Shokz OpenFit Wireless Earbuds let you hear what’s around you

Although more convenient to carry than over-ear headphones, wireless earbuds can change frequently Uncomfortable when stuffed in your ears for hours. with that New OpenFit Wireless Earbuds, Shox Provides comfort throughout the day An open-ear design ensures you can hear everything going on around you, even with your music. They are The company’s first pair of wireless earbuds.

The Shokz OpenFit is available starting today in brown or black $180 via Amazon or the Company’s own online store.

The post-pandemic return to office life was supposed to bring an end to 0 days filled with video calls with colleagues, but no. happened. To make it easier to quickly switch between online conversations and IRL, wireless earbud makers are starting to improve these devices’ ambient sound-boosting capabilities so users don’t have to take them out while at work. But talking to someone face-to-face when your voice is artificially amplified through earbuds is not a natural interaction.

A year ago, Sony tried to solve this with it LinkBuds earbuds featured that A donut shaped drive with a hole in the middleAllows for ambient sounds, including face-to-face conversations When used to wear earrings.

The Shokz OpenRun Pro Premium Bone Conduction Sport headphones, which debuted last year, feature a strap behind the head to help the bone conduction transducers communicate with the user’s cheekbones.
Picture: Shox

Shox is there Providing ambient noise capabilities With it for many years Wireless wrap Headphones that rely on bone conduction technology. Instead of delivering sound to the eardrum through sound waves The ear canal uses bone conduction transducers, positioned at the user’s temples, to transmit vibrations through their cheekbones. wearers The ears remain Open.

A bone conduction approach requires those transducers to be pressed against the temples, so all of Shox’s wireless headphones use a flexible band that wraps around. Back of head. This is a design challenge that has so far prevented the implementation of bone conduction technology Wireless earbuds connect to each ear individually, but the company has come up with an alternative solution.

A man wearing a beige version of Shox OpenFit Wireless earbuds against a neutral background.jpg

Picture: Shox

There are some compromises with the open-ear earbuds approach. For starters, the OpenFit isn’t going to sound like in-ear earbuds or over-ear headphones when listening to music, and bass performance is going to feel a little lacking, even with features like OpenBass that Shox describes. “Proprietary Low-Frequency Optimization Algorithm.” The OpenFit doesn’t deliver any noise to the user — which would defeat the purpose of their open-ear design — but it does eliminate unwanted background sounds for the person on the other end of the phone call.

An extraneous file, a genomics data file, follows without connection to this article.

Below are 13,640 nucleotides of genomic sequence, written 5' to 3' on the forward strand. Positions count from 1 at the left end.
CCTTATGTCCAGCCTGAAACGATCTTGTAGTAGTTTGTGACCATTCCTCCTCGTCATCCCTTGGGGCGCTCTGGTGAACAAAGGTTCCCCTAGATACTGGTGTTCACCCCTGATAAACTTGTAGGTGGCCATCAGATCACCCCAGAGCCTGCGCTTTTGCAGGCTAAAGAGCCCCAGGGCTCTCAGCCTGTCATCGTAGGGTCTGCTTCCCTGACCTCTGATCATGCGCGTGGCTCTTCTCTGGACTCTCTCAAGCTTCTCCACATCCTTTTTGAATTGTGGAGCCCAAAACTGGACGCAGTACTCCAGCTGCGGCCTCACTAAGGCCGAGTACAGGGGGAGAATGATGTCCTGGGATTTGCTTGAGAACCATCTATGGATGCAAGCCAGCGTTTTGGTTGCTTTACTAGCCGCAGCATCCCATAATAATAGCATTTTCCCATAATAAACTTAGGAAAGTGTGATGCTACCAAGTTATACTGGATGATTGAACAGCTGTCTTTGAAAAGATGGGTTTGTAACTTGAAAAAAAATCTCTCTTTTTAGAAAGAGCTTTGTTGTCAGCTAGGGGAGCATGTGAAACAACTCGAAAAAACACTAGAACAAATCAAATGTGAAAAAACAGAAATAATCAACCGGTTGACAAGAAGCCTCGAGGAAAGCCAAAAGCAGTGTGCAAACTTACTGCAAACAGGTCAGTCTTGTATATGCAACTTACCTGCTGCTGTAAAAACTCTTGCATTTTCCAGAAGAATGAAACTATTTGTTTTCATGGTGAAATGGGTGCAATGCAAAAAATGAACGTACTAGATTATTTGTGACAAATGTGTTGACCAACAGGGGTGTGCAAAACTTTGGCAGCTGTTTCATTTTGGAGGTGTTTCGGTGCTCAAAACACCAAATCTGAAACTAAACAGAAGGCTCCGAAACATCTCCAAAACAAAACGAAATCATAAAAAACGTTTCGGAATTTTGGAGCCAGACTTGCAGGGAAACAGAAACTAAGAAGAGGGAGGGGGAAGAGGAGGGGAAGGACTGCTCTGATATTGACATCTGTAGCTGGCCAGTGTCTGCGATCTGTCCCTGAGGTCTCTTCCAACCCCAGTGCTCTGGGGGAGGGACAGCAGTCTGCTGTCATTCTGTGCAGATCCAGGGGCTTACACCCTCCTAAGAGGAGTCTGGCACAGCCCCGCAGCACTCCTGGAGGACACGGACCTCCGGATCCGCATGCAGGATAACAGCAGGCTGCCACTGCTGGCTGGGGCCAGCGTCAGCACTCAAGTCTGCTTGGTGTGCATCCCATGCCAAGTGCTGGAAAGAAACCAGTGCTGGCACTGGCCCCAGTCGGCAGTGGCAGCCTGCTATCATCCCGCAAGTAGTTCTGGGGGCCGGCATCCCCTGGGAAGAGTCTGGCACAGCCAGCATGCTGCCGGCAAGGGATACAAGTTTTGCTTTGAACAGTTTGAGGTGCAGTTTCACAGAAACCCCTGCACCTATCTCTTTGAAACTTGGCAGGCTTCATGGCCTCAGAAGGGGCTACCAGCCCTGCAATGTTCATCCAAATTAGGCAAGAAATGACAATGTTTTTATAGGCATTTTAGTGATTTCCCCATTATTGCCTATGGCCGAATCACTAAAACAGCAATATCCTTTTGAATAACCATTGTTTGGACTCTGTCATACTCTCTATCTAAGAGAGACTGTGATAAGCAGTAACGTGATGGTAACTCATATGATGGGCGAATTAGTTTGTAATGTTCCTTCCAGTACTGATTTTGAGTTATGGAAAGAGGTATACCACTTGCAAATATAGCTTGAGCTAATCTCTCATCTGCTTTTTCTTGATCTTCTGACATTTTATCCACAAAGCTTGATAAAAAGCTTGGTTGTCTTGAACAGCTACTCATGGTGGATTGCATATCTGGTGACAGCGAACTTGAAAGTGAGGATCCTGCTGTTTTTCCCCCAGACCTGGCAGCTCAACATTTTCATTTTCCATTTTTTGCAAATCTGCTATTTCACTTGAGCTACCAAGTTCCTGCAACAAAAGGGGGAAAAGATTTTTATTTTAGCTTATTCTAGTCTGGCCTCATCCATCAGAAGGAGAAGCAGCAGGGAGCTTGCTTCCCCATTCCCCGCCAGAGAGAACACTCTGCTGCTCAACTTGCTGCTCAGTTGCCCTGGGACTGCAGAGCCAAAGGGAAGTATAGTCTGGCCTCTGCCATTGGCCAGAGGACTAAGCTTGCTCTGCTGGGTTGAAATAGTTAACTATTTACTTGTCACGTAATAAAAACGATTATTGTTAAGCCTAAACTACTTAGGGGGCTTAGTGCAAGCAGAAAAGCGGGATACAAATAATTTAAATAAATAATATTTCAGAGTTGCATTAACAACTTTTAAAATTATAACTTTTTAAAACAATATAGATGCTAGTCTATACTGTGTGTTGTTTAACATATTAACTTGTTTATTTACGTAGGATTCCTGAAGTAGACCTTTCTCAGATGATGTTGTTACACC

Shokz reminds OpenFit Powerbeats Pro earbuds from Beats Uses an ear hook to help them stay in place during intense activities. At OpenFit, Shokz calls it the “Dolphin Arc Ear Hook,” and it’s made from a soft silicone material with a metal wire at its center. I amt acts like a soft spring for hugging and holding to the ear of the wearer.

A person wearing the black version of Shokz OpenFit Wireless Earbuds.

Picture: Shox

OpenFit differs from Shox’s Bone Conduction products That’s by using what the company calls “air transmission technology.” Earbuds, unlike Apple’s AirPods, are designed to sit inside the user’s ear, where they direct sound toward the ear canal. With minimal physical contact. This has two advantages: it helps to feel more comfortable when wearing the OpenFit, and it does not block the ear canal, allowing other external sounds to reach the eardrum more easily. But unlike holding a Bluetooth speaker to your ear, with OpenFit you won’t be able to hear what others around you are listening to.

Shox promises seven hours of listening time with the Openfit alone, or up to 28 hours with the included case that allows for multiple recharges. It takes about an hour to fully recharge a dead pair Earbuds Uses a case, but can get up to an hour on a five-minute quick charge.

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